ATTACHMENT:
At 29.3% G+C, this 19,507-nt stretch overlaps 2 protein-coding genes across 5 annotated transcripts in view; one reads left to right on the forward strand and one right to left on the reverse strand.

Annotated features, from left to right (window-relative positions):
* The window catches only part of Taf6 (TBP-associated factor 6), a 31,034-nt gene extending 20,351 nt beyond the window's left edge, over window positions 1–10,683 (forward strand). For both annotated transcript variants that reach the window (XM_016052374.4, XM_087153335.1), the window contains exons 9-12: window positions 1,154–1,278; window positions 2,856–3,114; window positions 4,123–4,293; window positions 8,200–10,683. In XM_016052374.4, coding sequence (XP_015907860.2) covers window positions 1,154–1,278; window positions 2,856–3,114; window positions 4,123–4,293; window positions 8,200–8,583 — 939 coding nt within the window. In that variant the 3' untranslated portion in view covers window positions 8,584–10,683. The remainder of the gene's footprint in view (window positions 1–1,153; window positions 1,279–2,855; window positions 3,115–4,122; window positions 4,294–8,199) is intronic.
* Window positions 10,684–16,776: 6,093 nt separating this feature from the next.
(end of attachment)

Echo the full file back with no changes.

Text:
At 29.3% G+C, this 19,507-nt stretch overlaps 2 protein-coding genes across 5 annotated transcripts in view; one reads left to right on the forward strand and one right to left on the reverse strand.

Annotated features, from left to right (window-relative positions):
* The window catches only part of Taf6 (TBP-associated factor 6), a 31,034-nt gene extending 20,351 nt beyond the window's left edge, over window positions 1–10,683 (forward strand). For both annotated transcript variants that reach the window (XM_016052374.4, XM_087153335.1), the window contains exons 9-12: window positions 1,154–1,278; window positions 2,856–3,114; window positions 4,123–4,293; window positions 8,200–10,683. In XM_016052374.4, coding sequence (XP_015907860.2) covers window positions 1,154–1,278; window positions 2,856–3,114; window positions 4,123–4,293; window positions 8,200–8,583 — 939 coding nt within the window. In that variant the 3' untranslated portion in view covers window positions 8,584–10,683. The remainder of the gene's footprint in view (window positions 1–1,153; window positions 1,279–2,855; window positions 3,115–4,122; window positions 4,294–8,199) is intronic.
* Window positions 10,684–16,776: 6,093 nt separating this feature from the next.